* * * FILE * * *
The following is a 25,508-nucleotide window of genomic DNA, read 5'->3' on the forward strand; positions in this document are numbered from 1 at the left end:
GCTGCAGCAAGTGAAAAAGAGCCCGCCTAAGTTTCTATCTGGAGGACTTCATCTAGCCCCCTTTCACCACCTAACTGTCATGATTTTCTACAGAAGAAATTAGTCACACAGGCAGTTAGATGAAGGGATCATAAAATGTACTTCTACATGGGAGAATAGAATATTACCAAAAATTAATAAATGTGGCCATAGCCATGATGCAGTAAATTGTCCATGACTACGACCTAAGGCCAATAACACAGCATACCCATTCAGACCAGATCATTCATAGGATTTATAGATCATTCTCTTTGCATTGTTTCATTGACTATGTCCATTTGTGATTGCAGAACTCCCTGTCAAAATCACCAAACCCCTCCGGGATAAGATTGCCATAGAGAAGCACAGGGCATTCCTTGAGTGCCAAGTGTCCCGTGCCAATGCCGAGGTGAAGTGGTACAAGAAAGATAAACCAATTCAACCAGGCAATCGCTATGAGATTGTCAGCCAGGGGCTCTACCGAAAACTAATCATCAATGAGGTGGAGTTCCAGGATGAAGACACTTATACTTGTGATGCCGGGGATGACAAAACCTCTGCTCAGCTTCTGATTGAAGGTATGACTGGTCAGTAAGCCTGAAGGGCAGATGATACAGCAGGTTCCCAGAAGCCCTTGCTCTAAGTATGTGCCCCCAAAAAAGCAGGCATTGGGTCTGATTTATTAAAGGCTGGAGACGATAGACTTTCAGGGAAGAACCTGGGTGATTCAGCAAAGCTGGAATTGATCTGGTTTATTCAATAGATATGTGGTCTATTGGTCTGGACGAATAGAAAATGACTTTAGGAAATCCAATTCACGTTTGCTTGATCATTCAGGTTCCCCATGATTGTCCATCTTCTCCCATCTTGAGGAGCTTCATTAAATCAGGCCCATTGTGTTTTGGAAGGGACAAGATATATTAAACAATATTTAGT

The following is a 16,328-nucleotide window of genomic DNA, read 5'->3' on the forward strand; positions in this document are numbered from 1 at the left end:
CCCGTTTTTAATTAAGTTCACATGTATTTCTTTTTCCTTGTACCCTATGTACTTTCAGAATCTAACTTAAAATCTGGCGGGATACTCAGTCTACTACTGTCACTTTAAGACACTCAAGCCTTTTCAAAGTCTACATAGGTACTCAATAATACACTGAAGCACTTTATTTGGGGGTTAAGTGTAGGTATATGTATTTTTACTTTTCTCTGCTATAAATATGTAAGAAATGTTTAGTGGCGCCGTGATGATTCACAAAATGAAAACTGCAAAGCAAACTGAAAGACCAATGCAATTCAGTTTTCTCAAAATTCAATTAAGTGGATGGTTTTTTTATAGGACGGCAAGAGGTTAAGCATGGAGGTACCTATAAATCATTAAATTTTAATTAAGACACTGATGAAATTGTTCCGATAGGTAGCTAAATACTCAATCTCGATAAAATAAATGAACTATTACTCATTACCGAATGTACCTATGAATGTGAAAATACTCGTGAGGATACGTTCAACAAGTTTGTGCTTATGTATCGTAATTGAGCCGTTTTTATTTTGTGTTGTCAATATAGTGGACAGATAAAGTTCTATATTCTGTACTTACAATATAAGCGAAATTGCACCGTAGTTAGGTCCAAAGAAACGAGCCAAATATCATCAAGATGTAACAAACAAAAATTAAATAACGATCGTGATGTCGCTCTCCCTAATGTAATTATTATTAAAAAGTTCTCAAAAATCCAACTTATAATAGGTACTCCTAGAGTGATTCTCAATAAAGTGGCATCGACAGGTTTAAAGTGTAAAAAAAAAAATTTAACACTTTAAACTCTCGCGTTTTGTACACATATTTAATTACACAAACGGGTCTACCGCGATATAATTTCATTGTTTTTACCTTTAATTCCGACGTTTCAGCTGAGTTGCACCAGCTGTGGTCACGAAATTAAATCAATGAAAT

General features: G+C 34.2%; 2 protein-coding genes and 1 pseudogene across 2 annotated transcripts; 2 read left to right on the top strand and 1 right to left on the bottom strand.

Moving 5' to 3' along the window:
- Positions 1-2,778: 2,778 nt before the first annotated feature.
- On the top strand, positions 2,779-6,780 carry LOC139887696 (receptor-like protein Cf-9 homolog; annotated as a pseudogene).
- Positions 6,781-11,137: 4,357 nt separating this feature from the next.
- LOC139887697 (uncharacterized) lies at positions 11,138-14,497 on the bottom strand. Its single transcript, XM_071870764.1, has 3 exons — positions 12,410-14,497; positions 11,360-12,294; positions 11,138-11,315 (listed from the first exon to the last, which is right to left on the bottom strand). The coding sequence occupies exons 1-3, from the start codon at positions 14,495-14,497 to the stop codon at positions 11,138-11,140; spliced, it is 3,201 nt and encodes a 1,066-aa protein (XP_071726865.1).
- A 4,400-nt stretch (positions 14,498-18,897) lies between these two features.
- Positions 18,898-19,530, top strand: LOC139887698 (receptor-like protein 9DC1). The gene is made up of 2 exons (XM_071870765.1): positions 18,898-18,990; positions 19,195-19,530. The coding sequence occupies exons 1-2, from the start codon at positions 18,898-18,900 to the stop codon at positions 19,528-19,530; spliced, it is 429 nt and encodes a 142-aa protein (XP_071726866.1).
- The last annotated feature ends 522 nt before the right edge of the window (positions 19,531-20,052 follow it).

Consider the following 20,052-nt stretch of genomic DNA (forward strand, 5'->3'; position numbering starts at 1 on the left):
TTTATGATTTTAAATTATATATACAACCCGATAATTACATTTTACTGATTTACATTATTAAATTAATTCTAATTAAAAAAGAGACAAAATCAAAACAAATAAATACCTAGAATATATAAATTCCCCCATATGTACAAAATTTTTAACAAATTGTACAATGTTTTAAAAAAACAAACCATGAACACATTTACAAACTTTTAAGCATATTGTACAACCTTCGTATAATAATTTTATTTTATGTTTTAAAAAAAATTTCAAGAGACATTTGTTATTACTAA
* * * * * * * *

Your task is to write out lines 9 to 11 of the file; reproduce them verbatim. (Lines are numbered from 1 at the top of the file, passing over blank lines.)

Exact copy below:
- Positions 6,781-11,137: 4,357 nt separating this feature from the next.
- LOC139887697 (uncharacterized) lies at positions 11,138-14,497 on the bottom strand. Its single transcript, XM_071870764.1, has 3 exons — positions 12,410-14,497; positions 11,360-12,294; positions 11,138-11,315 (listed from the first exon to the last, which is right to left on the bottom strand). The coding sequence occupies exons 1-3, from the start codon at positions 14,495-14,497 to the stop codon at positions 11,138-11,140; spliced, it is 3,201 nt and encodes a 1,066-aa protein (XP_071726865.1).
- A 4,400-nt stretch (positions 14,498-18,897) lies between these two features.